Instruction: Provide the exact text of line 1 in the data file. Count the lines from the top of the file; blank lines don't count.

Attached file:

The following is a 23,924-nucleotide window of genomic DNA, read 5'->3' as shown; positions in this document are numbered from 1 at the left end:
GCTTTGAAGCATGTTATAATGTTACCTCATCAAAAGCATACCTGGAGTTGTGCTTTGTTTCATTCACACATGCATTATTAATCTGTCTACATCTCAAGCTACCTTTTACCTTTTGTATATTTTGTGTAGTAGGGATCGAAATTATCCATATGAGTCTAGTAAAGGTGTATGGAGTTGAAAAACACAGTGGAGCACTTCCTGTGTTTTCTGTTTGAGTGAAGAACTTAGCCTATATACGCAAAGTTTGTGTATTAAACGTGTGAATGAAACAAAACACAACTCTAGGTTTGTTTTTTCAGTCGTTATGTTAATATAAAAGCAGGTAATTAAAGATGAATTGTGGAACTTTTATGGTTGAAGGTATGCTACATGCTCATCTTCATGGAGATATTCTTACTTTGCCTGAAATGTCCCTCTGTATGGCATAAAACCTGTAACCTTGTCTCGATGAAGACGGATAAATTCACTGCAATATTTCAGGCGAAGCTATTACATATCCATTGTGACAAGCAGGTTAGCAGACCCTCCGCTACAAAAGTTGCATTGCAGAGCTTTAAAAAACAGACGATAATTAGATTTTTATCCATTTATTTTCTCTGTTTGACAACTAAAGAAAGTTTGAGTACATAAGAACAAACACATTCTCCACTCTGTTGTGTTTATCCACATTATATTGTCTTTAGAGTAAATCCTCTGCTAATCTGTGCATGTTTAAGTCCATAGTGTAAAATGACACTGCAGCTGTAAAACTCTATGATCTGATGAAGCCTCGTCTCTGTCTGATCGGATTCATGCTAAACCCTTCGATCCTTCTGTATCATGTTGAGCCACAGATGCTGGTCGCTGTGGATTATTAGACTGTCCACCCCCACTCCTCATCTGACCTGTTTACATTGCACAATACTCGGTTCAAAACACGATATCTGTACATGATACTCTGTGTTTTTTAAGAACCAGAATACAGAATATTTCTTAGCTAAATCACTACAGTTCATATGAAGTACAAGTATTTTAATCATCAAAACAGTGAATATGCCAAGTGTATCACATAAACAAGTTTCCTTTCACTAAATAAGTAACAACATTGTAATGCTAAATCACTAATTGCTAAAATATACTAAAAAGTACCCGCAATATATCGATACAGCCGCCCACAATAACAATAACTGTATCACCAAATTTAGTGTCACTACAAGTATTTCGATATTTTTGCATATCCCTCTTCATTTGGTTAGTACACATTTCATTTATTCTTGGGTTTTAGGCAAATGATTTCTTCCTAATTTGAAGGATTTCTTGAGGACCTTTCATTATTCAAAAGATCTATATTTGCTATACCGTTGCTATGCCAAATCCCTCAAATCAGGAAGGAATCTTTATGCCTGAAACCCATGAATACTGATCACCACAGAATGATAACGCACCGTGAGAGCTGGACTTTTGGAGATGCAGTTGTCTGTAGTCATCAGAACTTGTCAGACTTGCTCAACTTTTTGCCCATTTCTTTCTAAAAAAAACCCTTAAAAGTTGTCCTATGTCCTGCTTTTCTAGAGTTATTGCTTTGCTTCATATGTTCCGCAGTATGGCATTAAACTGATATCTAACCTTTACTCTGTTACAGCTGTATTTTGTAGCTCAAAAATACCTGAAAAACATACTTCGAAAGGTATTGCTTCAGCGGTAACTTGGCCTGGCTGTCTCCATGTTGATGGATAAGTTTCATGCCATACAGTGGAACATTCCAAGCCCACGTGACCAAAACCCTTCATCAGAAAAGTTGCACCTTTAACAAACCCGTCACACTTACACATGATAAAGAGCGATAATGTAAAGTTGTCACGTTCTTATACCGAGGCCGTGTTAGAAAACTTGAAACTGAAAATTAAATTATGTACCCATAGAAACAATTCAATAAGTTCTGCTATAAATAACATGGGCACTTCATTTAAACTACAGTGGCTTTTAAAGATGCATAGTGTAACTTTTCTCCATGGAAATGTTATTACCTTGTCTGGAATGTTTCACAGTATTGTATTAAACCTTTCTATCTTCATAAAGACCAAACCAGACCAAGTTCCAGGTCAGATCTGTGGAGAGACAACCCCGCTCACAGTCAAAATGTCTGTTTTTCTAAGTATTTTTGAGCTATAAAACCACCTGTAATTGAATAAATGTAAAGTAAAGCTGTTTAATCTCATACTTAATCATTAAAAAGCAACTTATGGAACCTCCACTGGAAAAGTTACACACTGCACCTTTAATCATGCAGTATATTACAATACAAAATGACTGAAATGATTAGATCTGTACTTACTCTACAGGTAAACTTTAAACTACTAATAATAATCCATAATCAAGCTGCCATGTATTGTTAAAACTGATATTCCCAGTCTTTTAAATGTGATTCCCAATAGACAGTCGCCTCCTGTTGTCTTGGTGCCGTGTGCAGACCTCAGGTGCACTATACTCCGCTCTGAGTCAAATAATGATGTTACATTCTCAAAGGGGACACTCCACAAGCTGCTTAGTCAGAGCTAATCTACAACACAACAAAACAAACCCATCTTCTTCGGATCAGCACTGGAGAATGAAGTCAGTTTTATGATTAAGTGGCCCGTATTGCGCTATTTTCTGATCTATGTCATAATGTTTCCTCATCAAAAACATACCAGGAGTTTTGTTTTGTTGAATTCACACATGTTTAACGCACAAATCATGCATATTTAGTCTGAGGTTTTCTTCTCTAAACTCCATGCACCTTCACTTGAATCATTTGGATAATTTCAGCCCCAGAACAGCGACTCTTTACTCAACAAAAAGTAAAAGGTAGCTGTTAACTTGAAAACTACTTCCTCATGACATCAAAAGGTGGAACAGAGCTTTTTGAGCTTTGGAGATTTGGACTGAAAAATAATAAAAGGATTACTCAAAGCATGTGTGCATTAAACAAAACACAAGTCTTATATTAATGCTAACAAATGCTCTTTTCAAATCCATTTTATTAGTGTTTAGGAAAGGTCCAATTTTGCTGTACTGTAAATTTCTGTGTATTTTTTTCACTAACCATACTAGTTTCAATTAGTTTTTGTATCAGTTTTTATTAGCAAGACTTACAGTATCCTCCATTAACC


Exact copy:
The following is a 23,924-nucleotide window of genomic DNA, read 5'->3' as shown; positions in this document are numbered from 1 at the left end: